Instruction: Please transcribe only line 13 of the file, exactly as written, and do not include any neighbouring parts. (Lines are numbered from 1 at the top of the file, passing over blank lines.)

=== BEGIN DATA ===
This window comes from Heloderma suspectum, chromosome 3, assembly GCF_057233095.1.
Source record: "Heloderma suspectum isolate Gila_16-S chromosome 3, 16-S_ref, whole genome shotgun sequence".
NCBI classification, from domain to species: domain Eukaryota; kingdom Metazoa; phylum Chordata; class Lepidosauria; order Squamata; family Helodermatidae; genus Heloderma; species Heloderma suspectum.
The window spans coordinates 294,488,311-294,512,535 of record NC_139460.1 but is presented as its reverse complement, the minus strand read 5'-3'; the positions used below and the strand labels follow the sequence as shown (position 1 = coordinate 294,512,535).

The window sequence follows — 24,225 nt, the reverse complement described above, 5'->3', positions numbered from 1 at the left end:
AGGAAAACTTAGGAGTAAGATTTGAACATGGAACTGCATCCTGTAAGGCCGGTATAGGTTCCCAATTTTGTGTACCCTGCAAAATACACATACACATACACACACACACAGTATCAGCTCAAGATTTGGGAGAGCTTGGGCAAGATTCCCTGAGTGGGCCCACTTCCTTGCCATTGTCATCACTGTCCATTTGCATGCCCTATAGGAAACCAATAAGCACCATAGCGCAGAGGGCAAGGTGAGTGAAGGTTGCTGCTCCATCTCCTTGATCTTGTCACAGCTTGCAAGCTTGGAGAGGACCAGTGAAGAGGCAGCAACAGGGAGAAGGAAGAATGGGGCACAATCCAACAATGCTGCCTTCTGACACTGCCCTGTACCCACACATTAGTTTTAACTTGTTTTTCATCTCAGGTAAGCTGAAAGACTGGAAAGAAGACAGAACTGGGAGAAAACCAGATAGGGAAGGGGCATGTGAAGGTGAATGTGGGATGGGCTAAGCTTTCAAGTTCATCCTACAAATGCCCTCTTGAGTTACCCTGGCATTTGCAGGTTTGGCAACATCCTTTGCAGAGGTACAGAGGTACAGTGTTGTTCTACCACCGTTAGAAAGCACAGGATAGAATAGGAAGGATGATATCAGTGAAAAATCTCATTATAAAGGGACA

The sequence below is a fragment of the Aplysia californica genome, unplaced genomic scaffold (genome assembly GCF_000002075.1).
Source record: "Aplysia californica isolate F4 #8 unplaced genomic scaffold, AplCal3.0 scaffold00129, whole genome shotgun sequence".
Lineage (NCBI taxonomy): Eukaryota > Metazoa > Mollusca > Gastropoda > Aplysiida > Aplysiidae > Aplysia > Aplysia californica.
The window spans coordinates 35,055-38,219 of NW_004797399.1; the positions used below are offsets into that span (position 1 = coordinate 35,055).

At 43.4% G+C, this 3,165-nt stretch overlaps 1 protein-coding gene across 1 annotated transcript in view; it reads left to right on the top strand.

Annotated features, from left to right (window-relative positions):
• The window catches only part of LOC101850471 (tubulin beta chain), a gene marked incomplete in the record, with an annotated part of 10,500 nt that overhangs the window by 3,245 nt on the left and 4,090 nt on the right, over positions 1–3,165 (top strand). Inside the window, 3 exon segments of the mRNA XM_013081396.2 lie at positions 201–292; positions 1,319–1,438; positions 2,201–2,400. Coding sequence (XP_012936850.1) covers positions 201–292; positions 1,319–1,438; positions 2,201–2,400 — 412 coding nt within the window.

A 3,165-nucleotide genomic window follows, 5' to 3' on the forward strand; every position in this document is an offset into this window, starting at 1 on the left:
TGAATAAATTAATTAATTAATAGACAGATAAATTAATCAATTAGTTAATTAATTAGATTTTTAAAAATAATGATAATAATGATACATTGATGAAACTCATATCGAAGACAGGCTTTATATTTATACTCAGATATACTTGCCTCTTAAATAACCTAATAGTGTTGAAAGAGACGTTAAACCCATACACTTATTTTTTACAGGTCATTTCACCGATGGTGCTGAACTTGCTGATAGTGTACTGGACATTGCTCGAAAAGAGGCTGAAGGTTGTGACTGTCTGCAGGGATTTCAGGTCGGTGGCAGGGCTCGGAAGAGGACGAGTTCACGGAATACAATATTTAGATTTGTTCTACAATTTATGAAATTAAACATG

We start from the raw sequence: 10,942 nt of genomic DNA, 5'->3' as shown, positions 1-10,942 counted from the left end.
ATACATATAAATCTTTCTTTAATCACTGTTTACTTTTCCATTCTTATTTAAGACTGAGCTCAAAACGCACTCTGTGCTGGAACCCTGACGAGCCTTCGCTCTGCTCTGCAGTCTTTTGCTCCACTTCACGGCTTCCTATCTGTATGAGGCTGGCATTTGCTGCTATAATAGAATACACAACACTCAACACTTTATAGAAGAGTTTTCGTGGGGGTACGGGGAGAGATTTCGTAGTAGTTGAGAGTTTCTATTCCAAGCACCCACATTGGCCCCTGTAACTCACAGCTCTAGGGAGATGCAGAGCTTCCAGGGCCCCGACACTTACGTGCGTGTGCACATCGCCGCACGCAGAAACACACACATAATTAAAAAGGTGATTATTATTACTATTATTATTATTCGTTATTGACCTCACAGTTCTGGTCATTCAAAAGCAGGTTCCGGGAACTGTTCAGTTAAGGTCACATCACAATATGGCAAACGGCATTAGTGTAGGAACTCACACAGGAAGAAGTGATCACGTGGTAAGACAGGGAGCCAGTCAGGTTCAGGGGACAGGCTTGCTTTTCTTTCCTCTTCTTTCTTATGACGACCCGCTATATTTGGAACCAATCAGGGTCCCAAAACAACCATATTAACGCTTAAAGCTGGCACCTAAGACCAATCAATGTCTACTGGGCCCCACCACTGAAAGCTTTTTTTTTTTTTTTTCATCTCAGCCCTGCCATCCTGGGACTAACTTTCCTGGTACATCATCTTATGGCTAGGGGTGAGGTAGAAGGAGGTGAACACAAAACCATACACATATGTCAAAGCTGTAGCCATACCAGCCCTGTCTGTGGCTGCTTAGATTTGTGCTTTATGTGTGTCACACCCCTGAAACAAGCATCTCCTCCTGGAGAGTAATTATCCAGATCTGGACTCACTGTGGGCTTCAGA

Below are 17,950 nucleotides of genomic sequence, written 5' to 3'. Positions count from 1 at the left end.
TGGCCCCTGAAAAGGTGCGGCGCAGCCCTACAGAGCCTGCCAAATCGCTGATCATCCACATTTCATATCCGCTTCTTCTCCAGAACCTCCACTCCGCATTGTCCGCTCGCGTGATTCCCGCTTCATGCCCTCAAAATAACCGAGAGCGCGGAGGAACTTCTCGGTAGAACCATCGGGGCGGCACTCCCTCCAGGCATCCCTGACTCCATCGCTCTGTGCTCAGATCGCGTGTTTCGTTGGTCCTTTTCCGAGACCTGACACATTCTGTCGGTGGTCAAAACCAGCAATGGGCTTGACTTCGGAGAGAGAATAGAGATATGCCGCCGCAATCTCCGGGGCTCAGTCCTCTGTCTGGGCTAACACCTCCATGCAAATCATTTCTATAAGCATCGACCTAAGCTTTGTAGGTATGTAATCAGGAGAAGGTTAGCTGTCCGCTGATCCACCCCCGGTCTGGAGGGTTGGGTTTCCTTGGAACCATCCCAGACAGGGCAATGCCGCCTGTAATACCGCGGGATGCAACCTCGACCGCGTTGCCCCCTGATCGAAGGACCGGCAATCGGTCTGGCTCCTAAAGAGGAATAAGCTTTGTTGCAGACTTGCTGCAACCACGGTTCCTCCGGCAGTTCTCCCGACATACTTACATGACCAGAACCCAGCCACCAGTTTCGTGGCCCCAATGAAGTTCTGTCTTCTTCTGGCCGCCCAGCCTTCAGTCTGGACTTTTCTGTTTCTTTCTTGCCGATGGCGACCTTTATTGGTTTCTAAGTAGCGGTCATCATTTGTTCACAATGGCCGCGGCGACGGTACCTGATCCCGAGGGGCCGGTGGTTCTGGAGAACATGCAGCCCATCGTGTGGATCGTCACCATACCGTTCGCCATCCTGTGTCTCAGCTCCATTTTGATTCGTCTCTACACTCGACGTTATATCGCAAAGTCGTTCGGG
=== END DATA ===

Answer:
• The window catches only part of LOC101850471 (tubulin beta chain), a gene marked incomplete in the record, with an annotated part of 10,500 nt that overhangs the window by 3,245 nt on the left and 4,090 nt on the right, over positions 1–3,165 (top strand). Inside the window, 3 exon segments of the mRNA XM_013081396.2 lie at positions 201–292; positions 1,319–1,438; positions 2,201–2,400. Coding sequence (XP_012936850.1) covers positions 201–292; positions 1,319–1,438; positions 2,201–2,400 — 412 coding nt within the window.